Facts About Radon Levels
Radon testing comes up frequently in home inspection conversations. Many homeowners are unaware of the adverse effects of radon and how important testing for it is. The inspection experts at Inspect-It 1st put together a quick radon facts guide to help you learn more about what it is, what it does, and why testing for it is important.
Radon is a naturally occurring radioactive gas. It is odorless and colorless making it impossible to detect without the proper equipment. When inhaled, radon can be incredibly damaging to the human body. So much so that the Surgeon General of the United States identified radon as the second-leading cause of lung cancer in the U.S.
High levels of radon in your home can exponentially increase your family’s likelihood of developing lung cancer. Some studies point to children being more susceptible to the adverse impacts of radon due to their higher respiration rates and rapidly dividing cells.
Where Can Radon Be Found in the Home?
Radon is typically located in the ground, groundwater, or building materials of a home. As uranium naturally breaks down in soil, rock, and water, radon occurs and gets into the air we breathe or the water we drink. Radon in the air is much more common and is how humans typically end up inhaling it.
- There are a number of ways radon can get into your home including:
- Cracks in solid floors
- Construction joints
- Cracks in walls
- Gaps in suspended floors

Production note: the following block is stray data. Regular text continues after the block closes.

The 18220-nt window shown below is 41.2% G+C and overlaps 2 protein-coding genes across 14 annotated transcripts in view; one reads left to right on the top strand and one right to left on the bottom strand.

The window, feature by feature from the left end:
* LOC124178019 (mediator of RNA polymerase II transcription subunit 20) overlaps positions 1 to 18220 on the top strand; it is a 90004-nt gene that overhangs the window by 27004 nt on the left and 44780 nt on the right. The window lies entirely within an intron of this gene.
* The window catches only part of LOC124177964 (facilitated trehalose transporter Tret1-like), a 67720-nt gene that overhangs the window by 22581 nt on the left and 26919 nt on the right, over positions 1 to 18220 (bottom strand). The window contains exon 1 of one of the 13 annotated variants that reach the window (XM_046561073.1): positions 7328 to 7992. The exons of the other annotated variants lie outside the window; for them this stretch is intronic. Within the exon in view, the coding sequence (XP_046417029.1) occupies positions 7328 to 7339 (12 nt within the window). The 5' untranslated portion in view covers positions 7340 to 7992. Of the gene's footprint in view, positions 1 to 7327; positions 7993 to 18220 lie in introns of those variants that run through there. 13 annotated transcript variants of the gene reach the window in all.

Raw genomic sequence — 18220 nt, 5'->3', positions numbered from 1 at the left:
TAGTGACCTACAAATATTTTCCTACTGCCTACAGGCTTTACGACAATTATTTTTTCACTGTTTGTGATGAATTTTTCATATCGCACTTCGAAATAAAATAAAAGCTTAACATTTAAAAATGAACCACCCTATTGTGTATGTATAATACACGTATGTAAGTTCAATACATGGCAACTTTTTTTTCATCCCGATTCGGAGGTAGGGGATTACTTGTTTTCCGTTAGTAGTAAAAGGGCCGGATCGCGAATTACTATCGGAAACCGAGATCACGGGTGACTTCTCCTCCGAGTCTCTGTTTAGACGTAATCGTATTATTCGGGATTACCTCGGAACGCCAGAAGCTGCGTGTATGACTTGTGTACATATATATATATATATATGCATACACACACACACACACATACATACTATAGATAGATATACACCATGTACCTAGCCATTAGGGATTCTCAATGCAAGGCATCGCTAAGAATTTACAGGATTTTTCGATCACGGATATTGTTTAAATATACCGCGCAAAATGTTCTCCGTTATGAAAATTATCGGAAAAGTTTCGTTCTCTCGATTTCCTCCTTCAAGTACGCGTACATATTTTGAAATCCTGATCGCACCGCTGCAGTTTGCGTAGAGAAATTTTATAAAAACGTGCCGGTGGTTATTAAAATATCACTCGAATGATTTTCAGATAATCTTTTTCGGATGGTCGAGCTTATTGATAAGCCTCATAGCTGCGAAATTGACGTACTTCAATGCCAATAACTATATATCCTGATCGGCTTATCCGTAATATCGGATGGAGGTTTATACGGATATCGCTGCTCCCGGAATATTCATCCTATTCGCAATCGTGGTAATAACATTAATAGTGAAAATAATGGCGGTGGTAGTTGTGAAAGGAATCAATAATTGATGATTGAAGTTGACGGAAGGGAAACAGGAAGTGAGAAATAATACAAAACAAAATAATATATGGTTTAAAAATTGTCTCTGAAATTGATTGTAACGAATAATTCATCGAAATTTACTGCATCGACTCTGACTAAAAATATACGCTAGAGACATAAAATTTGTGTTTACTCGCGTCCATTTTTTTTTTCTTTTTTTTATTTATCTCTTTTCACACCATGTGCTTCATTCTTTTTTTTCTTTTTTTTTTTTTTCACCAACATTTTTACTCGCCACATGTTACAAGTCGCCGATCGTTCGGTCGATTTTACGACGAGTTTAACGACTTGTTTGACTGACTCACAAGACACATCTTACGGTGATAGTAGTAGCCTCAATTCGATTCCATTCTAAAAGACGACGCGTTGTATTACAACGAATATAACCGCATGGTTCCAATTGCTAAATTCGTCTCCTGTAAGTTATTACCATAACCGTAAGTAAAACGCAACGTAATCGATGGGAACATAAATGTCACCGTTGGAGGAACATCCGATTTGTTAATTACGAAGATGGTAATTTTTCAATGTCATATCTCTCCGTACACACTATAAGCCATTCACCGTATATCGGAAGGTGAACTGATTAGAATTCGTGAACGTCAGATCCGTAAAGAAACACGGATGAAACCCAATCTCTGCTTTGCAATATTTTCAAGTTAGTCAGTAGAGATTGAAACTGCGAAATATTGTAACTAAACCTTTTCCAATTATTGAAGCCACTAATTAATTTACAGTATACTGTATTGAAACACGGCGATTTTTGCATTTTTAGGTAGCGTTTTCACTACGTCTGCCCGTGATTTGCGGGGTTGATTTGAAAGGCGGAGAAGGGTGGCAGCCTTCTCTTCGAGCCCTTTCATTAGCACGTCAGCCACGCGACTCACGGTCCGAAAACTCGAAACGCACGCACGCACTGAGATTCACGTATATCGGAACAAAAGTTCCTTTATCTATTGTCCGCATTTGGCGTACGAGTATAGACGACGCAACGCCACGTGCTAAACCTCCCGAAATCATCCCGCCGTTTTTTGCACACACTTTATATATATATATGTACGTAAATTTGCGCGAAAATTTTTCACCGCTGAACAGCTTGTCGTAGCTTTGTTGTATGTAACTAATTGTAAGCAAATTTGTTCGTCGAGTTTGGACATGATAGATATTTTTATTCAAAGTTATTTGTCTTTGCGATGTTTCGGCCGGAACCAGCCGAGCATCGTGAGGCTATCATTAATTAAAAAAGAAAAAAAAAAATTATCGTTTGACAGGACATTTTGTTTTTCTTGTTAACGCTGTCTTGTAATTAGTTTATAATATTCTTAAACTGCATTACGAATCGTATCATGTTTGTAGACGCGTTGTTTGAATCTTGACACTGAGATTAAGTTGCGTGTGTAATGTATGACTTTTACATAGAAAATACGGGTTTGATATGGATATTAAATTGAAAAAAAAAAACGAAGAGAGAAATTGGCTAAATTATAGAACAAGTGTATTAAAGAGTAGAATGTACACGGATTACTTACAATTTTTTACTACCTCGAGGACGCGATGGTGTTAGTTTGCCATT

- Gaps around service pipes
- Cavities inside walls
- Water supply
While radon occurs everywhere, you are most likely to be exposed to it at home, where you spend the majority of your time.
What are the Dangers of Radon?
Radon can cause many health issues, but the most severe problem is lung cancer. Radon is the first leading cause of lung cancer among non-smokers and second leading cause of lung cancer globally.
Smokers see even greater health impacts of radon due to their already elevated level of lung cancer risk. Smokers are much more susceptible to developing lung cancer if they have also been exposed to radon.
Can You Test For Radon?
Yes! You can very quickly test for radon and you should. Testing is the only positive way to ensure that you and your family are not exposed to dangerous levels of radon. Test all floors lower than the third floor. We recommend calling your local Inspect-It 1st expert to do the testing to ensure that the test is accurate, but there are home-test kits that can give you a quick snapshot of your potential radon levels.
When Should I Test?
If you are moving into a new house, have just completed building your house, are moving into a new rental space, or have no current record of a radon test for your home, you should test for radon. Many homes are now built with radon resistance, but you should still test to be safe.
What Level of Radon is Safe?
Average radon rates in homes are about 1.3 pico Curies per liter of air [pCi/L]. To be safe, radon levels in your home should be below 4 pCi/L. While there is no “safe” amount of radon, the Environmental Protection Agency identified below 4 pCi/L as an acceptable amount for a safe home. A proper test can tell you exactly what your radon levels are. If your levels are above 4 pCi/L, it is time to take action to reduce them.
How to Reduce Radon Levels
Thankfully, it is possible to reduce the amount of radon in a home. Radon reduction systems are available and can be effective at removing 99% of the radon in your home. These systems use vent pipes and fans to vent radon out of your home. Sealing cracks in the foundation or other gaps in the home can also help. An Inspect-It 1st expert can assist in determining what will work best for your home.
If you suspect you have radon in your home or want to test to be safe, call your local Inspect-It 1st today!